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Japanese Woodblock Prints at the Palmer Art Museum
Kitagawa Utamaro, Playing Shuttlecocks at Ryogoku, Series of 3 large color prints, Around the Kyowa era (1801-1804).



UNIVERSITY PARK, PA.- The Palmer Art Museum opened the exhibit Ukiyo-e Japanese Woodblock Prints from the Permanent Collection through August 27, 2006. The art of ukiyo-e, which flourished in Japan during the Edo period (1603–1867), takes its name from the efforts of artists who, in opposition to tradition, preferred to find their subject matter in scenes from everyday life. Because these artists were sensitive to fluctuations in contemporary fashion and attitudes, their work became known as ukiyo-e, or "images of the floating world." The exhibition features about forty works selected from a large group of ukiyo-e prints that have been given to the Palmer Museum over the last thirty years by Penn State alumnus William E. Harkins (Class of 1942). Included will be examples by masters such as Kitagawa Utamaro (1753–1806), Katsushika Hokusai (1760–1849), Ando Hiroshige (1797–1858), and Utagawa Kunisada (Toyokuni III) (1786–1864). Ukiyo-e, "pictures of the floating world", is a genre of Japanese woodblock prints produced between the 17th and the 20th century, featuring motifs of landscapes, the theater and pleasure quarters.

Ukiyo, meaning "floating world", refers to the impetuous young culture that bloomed in the urban centers of Edo (modern-day Tokyo), Osaka, and Kyoto that were a world unto themselves. It is an ironic allusion to the homophone term "Sorrowful World", the earthly plane of death and rebirth from which Buddhists sought release. The art form rose to great popularity in the metropolitan culture of Edo (Tokyo) during the second half of the 17th century, originating with the single-color works of Hishikawa Moronobu in the 1670s. At first, only India ink was used, then some prints were manually colored with a brush, but in the 18th century Suzuki Harunobu developed the technique of polychrome printing to produce nishiki-e.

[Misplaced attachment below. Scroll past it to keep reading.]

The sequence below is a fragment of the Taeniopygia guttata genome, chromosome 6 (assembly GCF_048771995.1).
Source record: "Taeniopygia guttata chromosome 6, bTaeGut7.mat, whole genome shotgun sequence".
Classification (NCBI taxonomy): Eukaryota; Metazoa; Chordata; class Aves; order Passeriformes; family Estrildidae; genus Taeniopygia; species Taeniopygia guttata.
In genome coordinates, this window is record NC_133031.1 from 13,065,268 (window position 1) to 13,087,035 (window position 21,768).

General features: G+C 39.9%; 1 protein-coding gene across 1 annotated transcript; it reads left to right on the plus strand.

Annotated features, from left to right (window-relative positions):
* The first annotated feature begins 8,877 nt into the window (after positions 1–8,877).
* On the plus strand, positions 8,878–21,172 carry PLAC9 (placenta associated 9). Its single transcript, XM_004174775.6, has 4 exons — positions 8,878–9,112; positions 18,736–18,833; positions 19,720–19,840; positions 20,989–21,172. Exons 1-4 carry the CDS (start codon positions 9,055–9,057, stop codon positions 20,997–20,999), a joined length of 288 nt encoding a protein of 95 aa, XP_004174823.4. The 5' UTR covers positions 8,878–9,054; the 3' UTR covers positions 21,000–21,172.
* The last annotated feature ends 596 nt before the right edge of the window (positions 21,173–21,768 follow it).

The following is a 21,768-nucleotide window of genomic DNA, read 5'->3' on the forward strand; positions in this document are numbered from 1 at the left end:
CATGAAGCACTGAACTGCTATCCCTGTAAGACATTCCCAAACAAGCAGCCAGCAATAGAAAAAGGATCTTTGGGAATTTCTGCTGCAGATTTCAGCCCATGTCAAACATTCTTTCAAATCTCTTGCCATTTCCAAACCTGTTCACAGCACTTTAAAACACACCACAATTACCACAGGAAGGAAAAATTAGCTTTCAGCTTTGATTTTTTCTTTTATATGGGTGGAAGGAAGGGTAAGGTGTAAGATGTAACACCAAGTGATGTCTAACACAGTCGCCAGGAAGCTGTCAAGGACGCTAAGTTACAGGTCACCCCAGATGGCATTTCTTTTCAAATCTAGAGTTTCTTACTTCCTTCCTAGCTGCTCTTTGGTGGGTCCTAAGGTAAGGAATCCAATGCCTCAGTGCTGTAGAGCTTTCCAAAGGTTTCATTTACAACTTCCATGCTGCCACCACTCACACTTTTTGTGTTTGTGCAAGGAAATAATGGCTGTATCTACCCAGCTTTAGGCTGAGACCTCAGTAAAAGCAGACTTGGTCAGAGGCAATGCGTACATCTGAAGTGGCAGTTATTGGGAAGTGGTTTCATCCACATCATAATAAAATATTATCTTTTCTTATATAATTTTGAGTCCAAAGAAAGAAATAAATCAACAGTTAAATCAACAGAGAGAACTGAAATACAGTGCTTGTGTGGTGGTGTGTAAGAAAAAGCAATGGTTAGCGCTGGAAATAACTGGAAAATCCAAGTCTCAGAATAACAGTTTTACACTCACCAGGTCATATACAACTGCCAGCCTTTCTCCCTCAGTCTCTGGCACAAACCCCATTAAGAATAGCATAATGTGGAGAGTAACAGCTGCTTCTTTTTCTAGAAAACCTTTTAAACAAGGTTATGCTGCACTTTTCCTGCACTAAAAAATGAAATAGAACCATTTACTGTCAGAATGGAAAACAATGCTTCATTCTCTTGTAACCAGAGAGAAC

Ukiyo-e were affordable because they could be mass-produced. They were meant for mainly townsmen, who were generally not wealthy enough to afford an original painting. The original subject of ukiyo-e was city life, in particular activities and scenes from the entertainment district. Beautiful courtesans, bulky sumo wrestlers and popular actors would be portrayed while engaged in appealing activities. Later on landscapes also became popular. Political subjects, and individuals above the lowest strata of society (courtesans, wrestlers and actors) were not sanctioned in these prints and very rarely appeared. Sex was not a sanctioned subject either, but continually appeared in ukiyo-e prints. Artists and publishers were sometimes punished for creating these sexually explicit shunga.










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